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After omeprazole what should I do now for heartburn?

Seven years ago I went to my primary care for ongoing upset stomach. Was not heartburn was not Gerd like symptoms. Any rate she put me on omeprazole. Just this year I weaned myself off of it at my endocrinologist urgings. The reason being as he explained it was to allow the production of stomach acid to help with the absorption of medication‘s that are much needed. Basically his comment was “any day that you take omeprazole is a day that your medication is not going to help you” and in all fairness to him I had already read some articles about that. I had been on it for seven years and my health had really spiraled downhill with the onset of hypothyroidism and several auto immune diseases. The issue now is that after 10 weeks of not being on omeprazole I still have so much acid, or heartburn. I I have changed my eating habits to smaller meals 4 to 5 times daily. I stay away from high acidic foods, I try to eat slowly and to not lie down afterwards for 2 to 3 hours. I’ve done everything I have read as far as I can figure, however when I do eat if I sit still and I don’t move I am fine but if I get up and do some house work or a bend over or just move around a lot the heart burn kicks in like crazy. Yes I do have a Gastro enterologist that I will be seeing as a new patient but not for another six weeks. Is there anyone out there that can enlighten me as to what they think I might be experiencing. Just a little bit of history I have trouble swallowing sometimes with regards to food tends to get stuck in my esophagus and won’t go down. I’m wondering if I have built up some scar tissue in there or there is some type of hernia issue? That is causing so much of this acid coming back up my esophagus and causing heartburn???!!! Please help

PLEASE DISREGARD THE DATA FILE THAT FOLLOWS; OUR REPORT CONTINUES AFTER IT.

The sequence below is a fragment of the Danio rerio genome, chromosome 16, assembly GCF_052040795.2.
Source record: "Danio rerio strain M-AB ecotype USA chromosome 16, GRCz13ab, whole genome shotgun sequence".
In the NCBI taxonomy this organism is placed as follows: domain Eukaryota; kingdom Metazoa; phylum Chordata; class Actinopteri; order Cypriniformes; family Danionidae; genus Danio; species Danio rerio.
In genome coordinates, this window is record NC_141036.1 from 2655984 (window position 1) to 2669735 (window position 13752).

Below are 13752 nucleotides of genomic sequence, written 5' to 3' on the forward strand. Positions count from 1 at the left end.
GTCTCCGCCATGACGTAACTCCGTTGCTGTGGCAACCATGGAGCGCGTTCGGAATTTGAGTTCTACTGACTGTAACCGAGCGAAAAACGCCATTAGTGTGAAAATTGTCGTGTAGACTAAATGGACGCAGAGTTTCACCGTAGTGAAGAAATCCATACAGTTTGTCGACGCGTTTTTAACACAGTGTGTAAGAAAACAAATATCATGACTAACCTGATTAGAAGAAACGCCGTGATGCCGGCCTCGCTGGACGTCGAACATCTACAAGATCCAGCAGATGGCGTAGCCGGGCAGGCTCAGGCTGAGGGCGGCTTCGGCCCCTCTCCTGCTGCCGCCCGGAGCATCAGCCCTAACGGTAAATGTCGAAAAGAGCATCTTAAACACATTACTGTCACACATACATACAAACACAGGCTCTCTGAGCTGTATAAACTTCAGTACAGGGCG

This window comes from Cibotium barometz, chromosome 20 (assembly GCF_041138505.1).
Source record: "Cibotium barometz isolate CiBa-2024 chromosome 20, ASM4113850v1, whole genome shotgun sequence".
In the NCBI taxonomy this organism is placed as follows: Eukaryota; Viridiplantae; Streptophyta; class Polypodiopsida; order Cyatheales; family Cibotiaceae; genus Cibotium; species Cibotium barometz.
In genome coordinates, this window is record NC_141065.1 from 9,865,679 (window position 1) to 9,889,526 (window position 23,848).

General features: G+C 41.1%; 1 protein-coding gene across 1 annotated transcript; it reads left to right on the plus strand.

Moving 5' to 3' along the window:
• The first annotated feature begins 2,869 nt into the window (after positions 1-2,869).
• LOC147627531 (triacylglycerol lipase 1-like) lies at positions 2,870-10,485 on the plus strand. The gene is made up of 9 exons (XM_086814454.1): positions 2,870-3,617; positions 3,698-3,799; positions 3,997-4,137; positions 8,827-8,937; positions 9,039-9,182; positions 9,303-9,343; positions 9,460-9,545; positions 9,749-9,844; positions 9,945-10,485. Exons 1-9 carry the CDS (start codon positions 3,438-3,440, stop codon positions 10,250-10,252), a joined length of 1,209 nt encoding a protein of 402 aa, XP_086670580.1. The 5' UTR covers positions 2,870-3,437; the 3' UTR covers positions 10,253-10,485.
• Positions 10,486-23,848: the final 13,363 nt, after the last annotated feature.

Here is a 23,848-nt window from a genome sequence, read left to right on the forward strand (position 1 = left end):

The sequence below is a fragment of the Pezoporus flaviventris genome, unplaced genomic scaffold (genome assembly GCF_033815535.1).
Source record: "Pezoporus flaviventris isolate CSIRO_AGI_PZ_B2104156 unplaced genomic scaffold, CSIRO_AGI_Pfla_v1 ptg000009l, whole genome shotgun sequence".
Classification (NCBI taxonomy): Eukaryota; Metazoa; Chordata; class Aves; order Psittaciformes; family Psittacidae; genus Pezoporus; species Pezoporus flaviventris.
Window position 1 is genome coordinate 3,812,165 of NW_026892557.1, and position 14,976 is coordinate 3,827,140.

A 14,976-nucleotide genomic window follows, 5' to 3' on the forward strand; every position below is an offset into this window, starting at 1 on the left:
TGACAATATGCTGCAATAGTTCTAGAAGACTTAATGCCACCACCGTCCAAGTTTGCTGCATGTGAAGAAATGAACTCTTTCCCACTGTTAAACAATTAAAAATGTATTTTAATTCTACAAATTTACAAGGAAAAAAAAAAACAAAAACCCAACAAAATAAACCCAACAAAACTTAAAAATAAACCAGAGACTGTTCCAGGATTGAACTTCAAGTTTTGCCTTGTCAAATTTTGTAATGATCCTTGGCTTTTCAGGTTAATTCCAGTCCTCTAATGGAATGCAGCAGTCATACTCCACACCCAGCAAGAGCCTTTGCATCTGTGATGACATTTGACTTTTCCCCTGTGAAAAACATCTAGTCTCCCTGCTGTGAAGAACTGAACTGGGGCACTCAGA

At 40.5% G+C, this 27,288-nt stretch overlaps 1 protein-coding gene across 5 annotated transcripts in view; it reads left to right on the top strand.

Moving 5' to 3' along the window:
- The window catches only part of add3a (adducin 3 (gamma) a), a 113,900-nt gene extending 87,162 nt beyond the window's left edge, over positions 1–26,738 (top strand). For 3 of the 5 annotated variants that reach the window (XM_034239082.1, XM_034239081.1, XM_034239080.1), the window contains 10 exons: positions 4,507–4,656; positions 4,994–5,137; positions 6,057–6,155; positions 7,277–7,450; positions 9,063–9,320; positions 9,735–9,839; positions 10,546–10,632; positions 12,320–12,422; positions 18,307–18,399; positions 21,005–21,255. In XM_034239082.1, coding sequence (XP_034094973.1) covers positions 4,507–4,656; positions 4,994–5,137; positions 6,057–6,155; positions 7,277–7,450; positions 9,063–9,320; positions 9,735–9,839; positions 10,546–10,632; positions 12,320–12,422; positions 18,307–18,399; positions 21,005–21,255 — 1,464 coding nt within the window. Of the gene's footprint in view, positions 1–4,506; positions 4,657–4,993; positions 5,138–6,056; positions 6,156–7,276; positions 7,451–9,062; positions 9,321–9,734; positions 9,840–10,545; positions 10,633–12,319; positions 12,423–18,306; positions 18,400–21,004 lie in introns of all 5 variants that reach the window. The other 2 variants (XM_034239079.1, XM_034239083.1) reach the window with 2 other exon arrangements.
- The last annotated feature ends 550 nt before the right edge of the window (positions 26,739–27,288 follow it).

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Judging from your symptoms, it is possible that you may have hiatal hernia or an issue with the tone of your lower esophageal sphincter. Both of these can cause acid reflux that rebounds as soon as you stop antacids. Definite diagnosis can only be made after further investigations such as endoscopy or imaging. Several clinical trials are ongoing to find safer non-invasive methods to treat acid reflux.  
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